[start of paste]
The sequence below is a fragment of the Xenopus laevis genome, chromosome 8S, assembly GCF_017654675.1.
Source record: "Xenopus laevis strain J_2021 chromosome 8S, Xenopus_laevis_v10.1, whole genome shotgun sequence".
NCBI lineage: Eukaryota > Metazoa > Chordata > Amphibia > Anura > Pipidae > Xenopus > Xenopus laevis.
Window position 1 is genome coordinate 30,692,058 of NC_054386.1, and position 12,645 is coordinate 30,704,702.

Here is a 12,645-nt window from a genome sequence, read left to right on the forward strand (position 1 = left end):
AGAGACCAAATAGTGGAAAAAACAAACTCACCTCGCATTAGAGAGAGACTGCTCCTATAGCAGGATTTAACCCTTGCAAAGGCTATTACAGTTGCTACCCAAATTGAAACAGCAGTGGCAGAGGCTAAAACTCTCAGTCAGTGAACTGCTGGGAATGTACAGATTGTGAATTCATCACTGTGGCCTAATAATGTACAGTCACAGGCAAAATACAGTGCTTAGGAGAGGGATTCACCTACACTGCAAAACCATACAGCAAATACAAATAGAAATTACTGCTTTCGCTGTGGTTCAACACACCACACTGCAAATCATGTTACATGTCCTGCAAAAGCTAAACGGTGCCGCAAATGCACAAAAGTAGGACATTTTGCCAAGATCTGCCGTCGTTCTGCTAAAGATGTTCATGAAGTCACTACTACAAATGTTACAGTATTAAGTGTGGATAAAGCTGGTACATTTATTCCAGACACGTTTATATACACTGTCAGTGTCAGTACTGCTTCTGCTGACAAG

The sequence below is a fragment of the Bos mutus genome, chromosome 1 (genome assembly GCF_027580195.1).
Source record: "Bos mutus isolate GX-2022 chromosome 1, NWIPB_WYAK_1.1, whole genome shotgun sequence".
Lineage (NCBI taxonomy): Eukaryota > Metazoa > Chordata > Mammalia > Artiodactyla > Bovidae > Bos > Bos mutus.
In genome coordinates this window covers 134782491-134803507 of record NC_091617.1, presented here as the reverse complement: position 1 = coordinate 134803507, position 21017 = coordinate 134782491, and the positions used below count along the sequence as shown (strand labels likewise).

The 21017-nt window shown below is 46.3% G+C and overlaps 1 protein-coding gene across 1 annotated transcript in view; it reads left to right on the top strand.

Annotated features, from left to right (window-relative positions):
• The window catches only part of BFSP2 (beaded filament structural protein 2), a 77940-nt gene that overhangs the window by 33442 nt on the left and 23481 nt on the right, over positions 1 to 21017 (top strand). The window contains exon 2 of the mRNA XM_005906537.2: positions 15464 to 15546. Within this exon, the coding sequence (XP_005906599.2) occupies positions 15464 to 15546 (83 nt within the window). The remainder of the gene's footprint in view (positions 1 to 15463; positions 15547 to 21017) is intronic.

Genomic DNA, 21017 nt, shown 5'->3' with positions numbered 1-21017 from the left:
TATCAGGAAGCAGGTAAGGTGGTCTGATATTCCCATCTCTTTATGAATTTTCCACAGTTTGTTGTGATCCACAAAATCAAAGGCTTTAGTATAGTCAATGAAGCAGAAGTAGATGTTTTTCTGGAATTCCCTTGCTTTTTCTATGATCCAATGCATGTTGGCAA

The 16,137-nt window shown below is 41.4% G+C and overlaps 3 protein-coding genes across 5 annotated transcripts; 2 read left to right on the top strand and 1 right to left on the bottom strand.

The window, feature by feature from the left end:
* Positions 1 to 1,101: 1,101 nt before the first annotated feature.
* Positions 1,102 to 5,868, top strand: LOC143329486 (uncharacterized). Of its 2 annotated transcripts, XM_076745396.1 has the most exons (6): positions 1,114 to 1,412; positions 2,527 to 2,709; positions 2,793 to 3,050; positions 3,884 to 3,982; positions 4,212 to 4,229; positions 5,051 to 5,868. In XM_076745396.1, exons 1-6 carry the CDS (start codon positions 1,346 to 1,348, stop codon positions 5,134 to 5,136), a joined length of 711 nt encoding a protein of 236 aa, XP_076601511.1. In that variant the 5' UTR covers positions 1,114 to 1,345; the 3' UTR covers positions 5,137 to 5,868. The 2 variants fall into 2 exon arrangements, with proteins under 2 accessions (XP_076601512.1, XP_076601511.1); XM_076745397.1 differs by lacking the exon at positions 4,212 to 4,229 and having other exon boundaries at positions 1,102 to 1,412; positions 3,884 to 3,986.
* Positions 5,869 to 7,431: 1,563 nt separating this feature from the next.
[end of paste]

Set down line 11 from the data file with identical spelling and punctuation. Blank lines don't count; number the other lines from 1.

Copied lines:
The 21017-nt window shown below is 46.3% G+C and overlaps 1 protein-coding gene across 1 annotated transcript in view; it reads left to right on the top strand.